From The Wall Street Journal - August 23, 2010
By NAT WORDEN
The decline in DVD sales is emerging as the entertainment industry's most-immediate worry in its struggle to adapt to the rise of digital media.
The trend showed up in second-quarter earnings results recently reported by major media conglomerates, fueling concerns among investors that the outlook for home-entertainment revenue—a key source of profitability for film studios—may be worse than expected.
Leading media executives gave mixed signals about the outlook for DVD sales, with Walt Disney Co. Chief Executive Robert Iger noting the market will remain "challenged," and Time Warner Inc. Chief Executive Jeff Bewkes saying that trends are improving. Meanwhile, studios have announced a flurry of digital-distribution deals, and they're experimenting with the timing of their film releases to video-on-demand and other technologies in hopes of boosting alternatives to make up for DVD declines.
Richard Greenfield, analyst with BTIG Research, said the timing of a film's release for on-demand showings by pay-TV providers has shortened to an average of five days after its DVD release. He said in 2006 the "DVD-to-VOD window" ranged from a minimum of 30 days to upwards of 45 days in order to encourage the more profitable retail sales of DVDs. (Read more from BTIG Research.)
"The studios' willingness to collapse the VOD window is a clear sign to us that the industry is admitting that DVD purchasing is disappearing," said Mr. Greenfield. "Consumers simply do not need to own the overwhelming majority of content released by Hollywood, when that content is so readily available via rental platforms."
In a brewing controversy for movie-theater owners, studios are also considering high-priced home-video offerings that could make films available on-demand soon after they're released in theaters. George Gonzalez, chief executive of XStreamHD, a satellite-home-movie service launching in September, said he has an agreement with Lions Gate Entertainment Inc. to offer some films on the same day they're released in theaters.
For the home, consumers are turning to low-cost movie-rental outfits like Netflix Inc. and Coinstar Inc.'s Redbox. There's also a variety of online download and streaming services popping up that are gaining popularity, and illegal film downloading is also a force in the business.
Viacom Inc. Chief Operating Officer Tom Dooley said these new services offer a revenue opportunity for studios that, over time, will replace declines in DVD sales. He pointed to the recent agreement by Netflix to pay nearly $1 billion over five years to Epix, a premium-movie network launched by Viacom, Lions Gate and Metro-Goldwyn Mayer Inc. In return, Netflix won the rights to films from Epix's studio owners for its online streaming service.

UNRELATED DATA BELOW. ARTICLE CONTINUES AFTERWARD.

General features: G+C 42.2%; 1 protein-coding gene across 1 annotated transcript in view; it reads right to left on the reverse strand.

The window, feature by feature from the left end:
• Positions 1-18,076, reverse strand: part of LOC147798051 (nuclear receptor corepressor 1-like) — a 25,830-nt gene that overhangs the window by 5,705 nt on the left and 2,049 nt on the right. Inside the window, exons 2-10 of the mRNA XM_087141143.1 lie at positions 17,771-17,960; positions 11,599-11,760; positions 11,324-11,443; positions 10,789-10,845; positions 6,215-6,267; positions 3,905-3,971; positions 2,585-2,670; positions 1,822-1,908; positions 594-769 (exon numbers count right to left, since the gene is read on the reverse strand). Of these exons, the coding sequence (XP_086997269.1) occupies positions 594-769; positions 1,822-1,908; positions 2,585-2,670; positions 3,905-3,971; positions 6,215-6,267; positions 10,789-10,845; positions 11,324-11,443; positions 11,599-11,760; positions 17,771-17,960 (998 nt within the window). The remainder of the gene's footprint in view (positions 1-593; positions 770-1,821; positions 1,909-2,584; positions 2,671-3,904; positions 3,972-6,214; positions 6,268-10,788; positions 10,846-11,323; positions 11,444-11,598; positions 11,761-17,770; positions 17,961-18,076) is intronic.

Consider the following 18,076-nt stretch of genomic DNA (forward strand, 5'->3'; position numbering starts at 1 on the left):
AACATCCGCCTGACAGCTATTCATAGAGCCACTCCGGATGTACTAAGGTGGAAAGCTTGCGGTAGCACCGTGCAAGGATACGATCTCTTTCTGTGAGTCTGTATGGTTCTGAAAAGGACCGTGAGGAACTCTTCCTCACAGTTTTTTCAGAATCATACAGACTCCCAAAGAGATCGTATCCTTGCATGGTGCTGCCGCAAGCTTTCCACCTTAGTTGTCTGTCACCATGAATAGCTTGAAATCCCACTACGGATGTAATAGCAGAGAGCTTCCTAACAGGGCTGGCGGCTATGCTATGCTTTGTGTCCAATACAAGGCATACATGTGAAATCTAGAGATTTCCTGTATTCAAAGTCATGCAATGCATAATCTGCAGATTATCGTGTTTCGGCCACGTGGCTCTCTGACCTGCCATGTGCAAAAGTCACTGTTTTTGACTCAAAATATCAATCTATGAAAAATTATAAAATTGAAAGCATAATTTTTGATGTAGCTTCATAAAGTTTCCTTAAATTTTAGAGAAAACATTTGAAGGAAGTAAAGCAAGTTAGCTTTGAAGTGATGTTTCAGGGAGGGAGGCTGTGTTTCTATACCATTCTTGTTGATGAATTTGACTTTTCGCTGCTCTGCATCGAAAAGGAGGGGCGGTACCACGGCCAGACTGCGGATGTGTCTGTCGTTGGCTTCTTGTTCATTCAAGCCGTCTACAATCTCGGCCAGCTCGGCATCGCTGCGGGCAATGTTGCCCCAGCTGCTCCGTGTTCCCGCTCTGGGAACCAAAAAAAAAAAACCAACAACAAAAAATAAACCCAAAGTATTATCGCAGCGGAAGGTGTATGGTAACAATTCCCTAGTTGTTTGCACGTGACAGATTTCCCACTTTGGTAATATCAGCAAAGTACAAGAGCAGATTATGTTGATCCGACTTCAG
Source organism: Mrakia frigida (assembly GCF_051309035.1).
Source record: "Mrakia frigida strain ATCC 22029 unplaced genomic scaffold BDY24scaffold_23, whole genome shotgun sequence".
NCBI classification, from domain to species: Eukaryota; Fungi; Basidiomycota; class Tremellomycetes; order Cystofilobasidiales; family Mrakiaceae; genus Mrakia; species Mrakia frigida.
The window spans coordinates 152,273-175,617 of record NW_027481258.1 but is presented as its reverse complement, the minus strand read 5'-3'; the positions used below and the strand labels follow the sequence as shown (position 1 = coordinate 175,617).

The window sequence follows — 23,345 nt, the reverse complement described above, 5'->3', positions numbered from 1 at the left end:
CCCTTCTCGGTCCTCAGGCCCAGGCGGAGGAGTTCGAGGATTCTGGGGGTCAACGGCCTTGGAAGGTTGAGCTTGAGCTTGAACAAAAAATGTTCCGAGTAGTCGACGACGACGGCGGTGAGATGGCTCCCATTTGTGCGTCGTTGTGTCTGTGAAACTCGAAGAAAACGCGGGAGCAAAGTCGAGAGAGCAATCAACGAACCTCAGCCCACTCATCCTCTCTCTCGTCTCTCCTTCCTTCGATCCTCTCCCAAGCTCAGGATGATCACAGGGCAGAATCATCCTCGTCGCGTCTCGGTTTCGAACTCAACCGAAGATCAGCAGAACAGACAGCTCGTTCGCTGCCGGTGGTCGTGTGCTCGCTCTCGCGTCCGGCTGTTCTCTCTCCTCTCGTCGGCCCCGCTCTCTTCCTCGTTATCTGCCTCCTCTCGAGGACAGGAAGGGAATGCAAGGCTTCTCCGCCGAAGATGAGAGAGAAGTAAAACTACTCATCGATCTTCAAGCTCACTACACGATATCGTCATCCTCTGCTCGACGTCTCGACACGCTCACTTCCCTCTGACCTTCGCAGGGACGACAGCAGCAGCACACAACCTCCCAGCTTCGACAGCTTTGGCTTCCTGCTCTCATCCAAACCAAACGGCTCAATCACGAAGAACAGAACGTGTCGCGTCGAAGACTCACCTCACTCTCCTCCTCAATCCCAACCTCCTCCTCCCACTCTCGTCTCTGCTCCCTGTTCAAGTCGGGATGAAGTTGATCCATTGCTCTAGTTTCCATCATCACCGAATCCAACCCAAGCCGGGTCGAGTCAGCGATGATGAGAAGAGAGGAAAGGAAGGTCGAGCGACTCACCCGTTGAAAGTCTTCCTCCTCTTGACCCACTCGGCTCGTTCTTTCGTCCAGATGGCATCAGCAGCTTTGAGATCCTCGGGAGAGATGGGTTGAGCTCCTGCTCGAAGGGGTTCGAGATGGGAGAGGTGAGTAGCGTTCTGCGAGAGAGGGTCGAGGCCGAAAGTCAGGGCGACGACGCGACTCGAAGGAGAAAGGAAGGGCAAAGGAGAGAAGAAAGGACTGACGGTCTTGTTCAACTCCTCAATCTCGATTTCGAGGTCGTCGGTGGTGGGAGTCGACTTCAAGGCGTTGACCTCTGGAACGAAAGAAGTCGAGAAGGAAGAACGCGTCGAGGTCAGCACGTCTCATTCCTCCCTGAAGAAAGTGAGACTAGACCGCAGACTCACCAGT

"The deal clearly demonstrated that these new players are going to represent significant revenue streams to studios," said Mr. Dooley. "There is a new market developing that's beginning to replace the physical DVD business. This may not be as elegant a transition as some of the industry's previous transitions because consumer technologies move so quickly these days, but it will happen."
U.S. consumers spent an estimated $2.26 billion on DVD and Blu-ray movies in the second quarter, down 14% from the same period a year ago, according to Nash Information Services LLC, a home-video market-data provider. That figure has been in steady decline since the third quarter of 2007—the year that spending in the category peaked at nearly $16 billion. Last year, the market shrank to less than $13 billion.
Disney and News Corp. didn't disclose their home filmed entertainment revenue results for the period, although News Corp., owner of Twentieth Century Fox Films and Dow Jones & Co., publisher of The Wall Street Journal, said it posted an increase due to strong sales of "Avatar" on Blu-ray.
Viacom, owner of Paramount Pictures, reported a 43% drop in home-entertainment revenue for the period, citing a sharply lower number of releases. Time Warner, owner of Warner Bros., reported an 8% decline. Lions Gate reported a 22% drop, citing a smaller slate of releases.
Time Warner's Mr. Bewkes said higher-margin revenue from digital home video distribution rose 50% in the quarter, and he's confident Warner Bros. can push its overall profit margins higher by accelerating the transition to digital consumption.
Write to Nat Worden at firstname.lastname@example.org